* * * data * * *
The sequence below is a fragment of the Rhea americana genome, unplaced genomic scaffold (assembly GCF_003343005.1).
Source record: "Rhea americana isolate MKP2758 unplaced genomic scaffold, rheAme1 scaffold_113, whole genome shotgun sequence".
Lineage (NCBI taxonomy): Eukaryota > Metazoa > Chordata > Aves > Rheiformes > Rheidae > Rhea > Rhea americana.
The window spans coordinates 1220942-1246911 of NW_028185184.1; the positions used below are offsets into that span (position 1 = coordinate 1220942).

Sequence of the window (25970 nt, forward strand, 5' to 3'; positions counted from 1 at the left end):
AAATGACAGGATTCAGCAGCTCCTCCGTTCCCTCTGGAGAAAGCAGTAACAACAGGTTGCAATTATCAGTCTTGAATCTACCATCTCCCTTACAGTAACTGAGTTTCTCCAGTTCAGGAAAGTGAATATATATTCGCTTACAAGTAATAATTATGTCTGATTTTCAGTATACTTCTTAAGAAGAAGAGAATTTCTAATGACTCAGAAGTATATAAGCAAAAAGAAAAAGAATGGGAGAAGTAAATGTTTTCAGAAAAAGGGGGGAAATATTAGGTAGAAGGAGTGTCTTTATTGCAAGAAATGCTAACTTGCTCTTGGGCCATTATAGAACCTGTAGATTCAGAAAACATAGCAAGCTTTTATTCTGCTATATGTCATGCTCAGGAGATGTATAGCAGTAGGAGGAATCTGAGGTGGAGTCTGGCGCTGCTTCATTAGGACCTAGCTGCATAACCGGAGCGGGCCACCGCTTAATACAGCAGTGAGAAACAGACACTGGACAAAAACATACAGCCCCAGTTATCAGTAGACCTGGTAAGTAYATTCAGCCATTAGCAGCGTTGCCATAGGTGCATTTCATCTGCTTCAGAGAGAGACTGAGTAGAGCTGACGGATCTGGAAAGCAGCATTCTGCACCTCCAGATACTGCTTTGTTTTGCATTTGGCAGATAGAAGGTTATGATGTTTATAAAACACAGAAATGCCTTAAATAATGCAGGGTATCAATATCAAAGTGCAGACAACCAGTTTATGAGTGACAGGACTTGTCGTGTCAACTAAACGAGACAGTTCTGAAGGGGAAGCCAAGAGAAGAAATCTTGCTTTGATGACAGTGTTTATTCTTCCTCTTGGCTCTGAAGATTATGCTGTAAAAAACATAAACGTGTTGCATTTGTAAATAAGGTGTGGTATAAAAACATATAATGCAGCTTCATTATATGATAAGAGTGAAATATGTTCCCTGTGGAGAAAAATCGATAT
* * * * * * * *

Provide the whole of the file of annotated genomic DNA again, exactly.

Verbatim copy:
The sequence below is a fragment of the Rhea americana genome, unplaced genomic scaffold (assembly GCF_003343005.1).
Source record: "Rhea americana isolate MKP2758 unplaced genomic scaffold, rheAme1 scaffold_113, whole genome shotgun sequence".
Lineage (NCBI taxonomy): Eukaryota > Metazoa > Chordata > Aves > Rheiformes > Rheidae > Rhea > Rhea americana.
The window spans coordinates 1220942-1246911 of NW_028185184.1; the positions used below are offsets into that span (position 1 = coordinate 1220942).

Sequence of the window (25970 nt, forward strand, 5' to 3'; positions counted from 1 at the left end):
AAATGACAGGATTCAGCAGCTCCTCCGTTCCCTCTGGAGAAAGCAGTAACAACAGGTTGCAATTATCAGTCTTGAATCTACCATCTCCCTTACAGTAACTGAGTTTCTCCAGTTCAGGAAAGTGAATATATATTCGCTTACAAGTAATAATTATGTCTGATTTTCAGTATACTTCTTAAGAAGAAGAGAATTTCTAATGACTCAGAAGTATATAAGCAAAAAGAAAAAGAATGGGAGAAGTAAATGTTTTCAGAAAAAGGGGGGAAATATTAGGTAGAAGGAGTGTCTTTATTGCAAGAAATGCTAACTTGCTCTTGGGCCATTATAGAACCTGTAGATTCAGAAAACATAGCAAGCTTTTATTCTGCTATATGTCATGCTCAGGAGATGTATAGCAGTAGGAGGAATCTGAGGTGGAGTCTGGCGCTGCTTCATTAGGACCTAGCTGCATAACCGGAGCGGGCCACCGCTTAATACAGCAGTGAGAAACAGACACTGGACAAAAACATACAGCCCCAGTTATCAGTAGACCTGGTAAGTAYATTCAGCCATTAGCAGCGTTGCCATAGGTGCATTTCATCTGCTTCAGAGAGAGACTGAGTAGAGCTGACGGATCTGGAAAGCAGCATTCTGCACCTCCAGATACTGCTTTGTTTTGCATTTGGCAGATAGAAGGTTATGATGTTTATAAAACACAGAAATGCCTTAAATAATGCAGGGTATCAATATCAAAGTGCAGACAACCAGTTTATGAGTGACAGGACTTGTCGTGTCAACTAAACGAGACAGTTCTGAAGGGGAAGCCAAGAGAAGAAATCTTGCTTTGATGACAGTGTTTATTCTTCCTCTTGGCTCTGAAGATTATGCTGTAAAAAACATAAACGTGTTGCATTTGTAAATAAGGTGTGGTATAAAAACATATAATGCAGCTTCATTATATGATAAGAGTGAAATATGTTCCCTGTGGAGAAAAATCGATAT